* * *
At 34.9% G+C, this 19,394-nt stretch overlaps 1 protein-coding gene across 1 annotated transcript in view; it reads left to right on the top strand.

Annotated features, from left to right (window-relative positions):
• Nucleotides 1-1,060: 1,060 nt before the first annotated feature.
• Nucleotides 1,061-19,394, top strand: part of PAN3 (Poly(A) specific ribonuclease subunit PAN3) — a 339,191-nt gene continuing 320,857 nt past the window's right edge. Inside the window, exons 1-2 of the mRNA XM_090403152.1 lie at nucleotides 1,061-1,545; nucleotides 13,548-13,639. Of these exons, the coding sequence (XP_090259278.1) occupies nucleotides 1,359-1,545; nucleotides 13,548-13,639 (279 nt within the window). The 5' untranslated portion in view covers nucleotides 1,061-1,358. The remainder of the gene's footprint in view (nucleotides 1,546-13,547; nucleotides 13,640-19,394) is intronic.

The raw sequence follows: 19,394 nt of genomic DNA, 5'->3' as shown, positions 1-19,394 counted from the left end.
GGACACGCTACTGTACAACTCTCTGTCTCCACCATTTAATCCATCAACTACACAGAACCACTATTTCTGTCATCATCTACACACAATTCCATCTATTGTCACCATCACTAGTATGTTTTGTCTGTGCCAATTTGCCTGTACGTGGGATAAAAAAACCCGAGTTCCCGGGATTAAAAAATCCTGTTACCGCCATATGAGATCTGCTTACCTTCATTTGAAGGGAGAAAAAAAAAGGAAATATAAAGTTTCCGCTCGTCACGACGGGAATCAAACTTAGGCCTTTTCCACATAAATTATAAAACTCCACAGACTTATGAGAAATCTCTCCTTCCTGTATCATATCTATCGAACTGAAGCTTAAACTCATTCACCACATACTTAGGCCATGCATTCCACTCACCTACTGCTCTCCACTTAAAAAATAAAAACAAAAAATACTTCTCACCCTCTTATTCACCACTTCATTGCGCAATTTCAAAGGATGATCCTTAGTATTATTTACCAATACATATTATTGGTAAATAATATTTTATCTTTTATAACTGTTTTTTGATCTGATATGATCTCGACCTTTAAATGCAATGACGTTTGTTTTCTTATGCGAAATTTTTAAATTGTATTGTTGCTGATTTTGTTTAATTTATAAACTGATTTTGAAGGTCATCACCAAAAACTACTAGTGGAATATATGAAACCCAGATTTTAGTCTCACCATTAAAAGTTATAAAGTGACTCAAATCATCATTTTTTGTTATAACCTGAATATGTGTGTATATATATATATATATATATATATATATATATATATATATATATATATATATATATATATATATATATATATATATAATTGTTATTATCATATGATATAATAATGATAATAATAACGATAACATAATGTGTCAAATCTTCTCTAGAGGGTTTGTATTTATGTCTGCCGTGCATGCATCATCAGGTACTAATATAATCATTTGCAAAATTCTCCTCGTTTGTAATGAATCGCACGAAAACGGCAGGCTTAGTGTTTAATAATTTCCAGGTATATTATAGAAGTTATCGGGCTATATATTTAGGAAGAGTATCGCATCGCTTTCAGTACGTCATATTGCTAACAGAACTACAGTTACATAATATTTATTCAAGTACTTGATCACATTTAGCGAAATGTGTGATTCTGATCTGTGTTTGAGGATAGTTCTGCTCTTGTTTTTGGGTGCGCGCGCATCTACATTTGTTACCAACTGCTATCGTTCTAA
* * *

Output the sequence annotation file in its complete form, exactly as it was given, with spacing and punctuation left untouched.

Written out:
At 34.9% G+C, this 19,394-nt stretch overlaps 1 protein-coding gene across 1 annotated transcript in view; it reads left to right on the top strand.

Annotated features, from left to right (window-relative positions):
• Nucleotides 1-1,060: 1,060 nt before the first annotated feature.
• Nucleotides 1,061-19,394, top strand: part of PAN3 (Poly(A) specific ribonuclease subunit PAN3) — a 339,191-nt gene continuing 320,857 nt past the window's right edge. Inside the window, exons 1-2 of the mRNA XM_090403152.1 lie at nucleotides 1,061-1,545; nucleotides 13,548-13,639. Of these exons, the coding sequence (XP_090259278.1) occupies nucleotides 1,359-1,545; nucleotides 13,548-13,639 (279 nt within the window). The 5' untranslated portion in view covers nucleotides 1,061-1,358. The remainder of the gene's footprint in view (nucleotides 1,546-13,547; nucleotides 13,640-19,394) is intronic.

The raw sequence follows: 19,394 nt of genomic DNA, 5'->3' as shown, positions 1-19,394 counted from the left end.
GGACACGCTACTGTACAACTCTCTGTCTCCACCATTTAATCCATCAACTACACAGAACCACTATTTCTGTCATCATCTACACACAATTCCATCTATTGTCACCATCACTAGTATGTTTTGTCTGTGCCAATTTGCCTGTACGTGGGATAAAAAAACCCGAGTTCCCGGGATTAAAAAATCCTGTTACCGCCATATGAGATCTGCTTACCTTCATTTGAAGGGAGAAAAAAAAAGGAAATATAAAGTTTCCGCTCGTCACGACGGGAATCAAACTTAGGCCTTTTCCACATAAATTATAAAACTCCACAGACTTATGAGAAATCTCTCCTTCCTGTATCATATCTATCGAACTGAAGCTTAAACTCATTCACCACATACTTAGGCCATGCATTCCACTCACCTACTGCTCTCCACTTAAAAAATAAAAACAAAAAATACTTCTCACCCTCTTATTCACCACTTCATTGCGCAATTTCAAAGGATGATCCTTAGTATTATTTACCAATACATATTATTGGTAAATAATATTTTATCTTTTATAACTGTTTTTTGATCTGATATGATCTCGACCTTTAAATGCAATGACGTTTGTTTTCTTATGCGAAATTTTTAAATTGTATTGTTGCTGATTTTGTTTAATTTATAAACTGATTTTGAAGGTCATCACCAAAAACTACTAGTGGAATATATGAAACCCAGATTTTAGTCTCACCATTAAAAGTTATAAAGTGACTCAAATCATCATTTTTTGTTATAACCTGAATATGTGTGTATATATATATATATATATATATATATATATATATATATATATATATATATATATATATATATATATATATATATATAATTGTTATTATCATATGATATAATAATGATAATAATAACGATAACATAATGTGTCAAATCTTCTCTAGAGGGTTTGTATTTATGTCTGCCGTGCATGCATCATCAGGTACTAATATAATCATTTGCAAAATTCTCCTCGTTTGTAATGAATCGCACGAAAACGGCAGGCTTAGTGTTTAATAATTTCCAGGTATATTATAGAAGTTATCGGGCTATATATTTAGGAAGAGTATCGCATCGCTTTCAGTACGTCATATTGCTAACAGAACTACAGTTACATAATATTTATTCAAGTACTTGATCACATTTAGCGAAATGTGTGATTCTGATCTGTGTTTGAGGATAGTTCTGCTCTTGTTTTTGGGTGCGCGCGCATCTACATTTGTTACCAACTGCTATCGTTCTAA